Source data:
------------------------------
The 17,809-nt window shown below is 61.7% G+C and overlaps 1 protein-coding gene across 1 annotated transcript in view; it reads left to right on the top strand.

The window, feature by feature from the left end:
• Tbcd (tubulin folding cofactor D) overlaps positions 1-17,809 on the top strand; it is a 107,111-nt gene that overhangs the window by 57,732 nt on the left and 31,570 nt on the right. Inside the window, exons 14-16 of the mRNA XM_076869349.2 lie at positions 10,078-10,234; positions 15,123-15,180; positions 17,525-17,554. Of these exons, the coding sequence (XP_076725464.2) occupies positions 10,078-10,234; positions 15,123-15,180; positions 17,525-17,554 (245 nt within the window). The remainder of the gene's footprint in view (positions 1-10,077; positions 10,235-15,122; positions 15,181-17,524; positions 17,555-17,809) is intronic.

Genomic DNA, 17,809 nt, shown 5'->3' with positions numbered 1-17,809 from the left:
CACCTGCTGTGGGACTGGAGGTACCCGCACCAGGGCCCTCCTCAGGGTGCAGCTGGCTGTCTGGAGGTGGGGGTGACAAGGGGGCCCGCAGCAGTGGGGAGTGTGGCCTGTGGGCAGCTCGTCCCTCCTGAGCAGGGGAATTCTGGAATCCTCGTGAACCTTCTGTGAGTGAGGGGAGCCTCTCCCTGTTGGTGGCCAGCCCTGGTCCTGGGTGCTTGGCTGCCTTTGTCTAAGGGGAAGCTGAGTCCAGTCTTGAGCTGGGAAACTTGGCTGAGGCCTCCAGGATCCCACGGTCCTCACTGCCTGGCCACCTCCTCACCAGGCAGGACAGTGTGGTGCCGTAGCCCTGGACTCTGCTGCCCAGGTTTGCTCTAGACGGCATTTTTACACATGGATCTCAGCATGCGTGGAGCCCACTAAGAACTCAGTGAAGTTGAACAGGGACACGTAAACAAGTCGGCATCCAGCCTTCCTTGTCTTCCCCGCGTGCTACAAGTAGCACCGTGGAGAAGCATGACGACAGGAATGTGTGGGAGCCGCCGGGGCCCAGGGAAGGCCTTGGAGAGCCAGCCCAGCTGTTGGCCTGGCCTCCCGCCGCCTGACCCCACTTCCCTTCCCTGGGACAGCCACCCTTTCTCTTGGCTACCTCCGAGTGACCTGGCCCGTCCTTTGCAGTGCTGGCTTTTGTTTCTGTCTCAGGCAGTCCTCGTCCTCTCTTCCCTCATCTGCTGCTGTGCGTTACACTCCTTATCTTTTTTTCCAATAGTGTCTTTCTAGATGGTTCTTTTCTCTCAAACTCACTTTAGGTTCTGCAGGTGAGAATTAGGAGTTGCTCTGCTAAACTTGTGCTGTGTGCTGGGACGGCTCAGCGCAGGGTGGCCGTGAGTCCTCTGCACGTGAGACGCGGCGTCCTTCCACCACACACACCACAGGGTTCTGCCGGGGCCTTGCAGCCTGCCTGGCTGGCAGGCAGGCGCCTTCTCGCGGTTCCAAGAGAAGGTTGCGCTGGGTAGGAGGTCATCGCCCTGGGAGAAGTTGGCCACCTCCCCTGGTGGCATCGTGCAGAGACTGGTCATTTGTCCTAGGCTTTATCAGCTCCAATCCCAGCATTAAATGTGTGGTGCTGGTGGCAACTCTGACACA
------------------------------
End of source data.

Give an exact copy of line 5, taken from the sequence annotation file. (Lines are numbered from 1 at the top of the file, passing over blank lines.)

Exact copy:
CACCTGCTGTGGGACTGGAGGTACCCGCACCAGGGCCCTCCTCAGGGTGCAGCTGGCTGTCTGGAGGTGGGGGTGACAAGGGGGCCCGCAGCAGTGGGGAGTGTGGCCTGTGGGCAGCTCGTCCCTCCTGAGCAGGGGAATTCTGGAATCCTCGTGAACCTTCTGTGAGTGAGGGGAGCCTCTCCCTGTTGGTGGCCAGCCCTGGTCCTGGGTGCTTGGCTGCCTTTGTCTAAGGGGAAGCTGAGTCCAGTCTTGAGCTGGGAAACTTGGCTGAGGCCTCCAGGATCCCACGGTCCTCACTGCCTGGCCACCTCCTCACCAGGCAGGACAGTGTGGTGCCGTAGCCCTGGACTCTGCTGCCCAGGTTTGCTCTAGACGGCATTTTTACACATGGATCTCAGCATGCGTGGAGCCCACTAAGAACTCAGTGAAGTTGAACAGGGACACGTAAACAAGTCGGCATCCAGCCTTCCTTGTCTTCCCCGCGTGCTACAAGTAGCACCGTGGAGAAGCATGACGACAGGAATGTGTGGGAGCCGCCGGGGCCCAGGGAAGGCCTTGGAGAGCCAGCCCAGCTGTTGGCCTGGCCTCCCGCCGCCTGACCCCACTTCCCTTCCCTGGGACAGCCACCCTTTCTCTTGGCTACCTCCGAGTGACCTGGCCCGTCCTTTGCAGTGCTGGCTTTTGTTTCTGTCTCAGGCAGTCCTCGTCCTCTCTTCCCTCATCTGCTGCTGTGCGTTACACTCCTTATCTTTTTTTCCAATAGTGTCTTTCTAGATGGTTCTTTTCTCTCAAACTCACTTTAGGTTCTGCAGGTGAGAATTAGGAGTTGCTCTGCTAAACTTGTGCTGTGTGCTGGGACGGCTCAGCGCAGGGTGGCCGTGAGTCCTCTGCACGTGAGACGCGGCGTCCTTCCACCACACACACCACAGGGTTCTGCCGGGGCCTTGCAGCCTGCCTGGCTGGCAGGCAGGCGCCTTCTCGCGGTTCCAAGAGAAGGTTGCGCTGGGTAGGAGGTCATCGCCCTGGGAGAAGTTGGCCACCTCCCCTGGTGGCATCGTGCAGAGACTGGTCATTTGTCCTAGGCTTTATCAGCTCCAATCCCAGCATTAAATGTGTGGTGCTGGTGGCAACTCTGACACA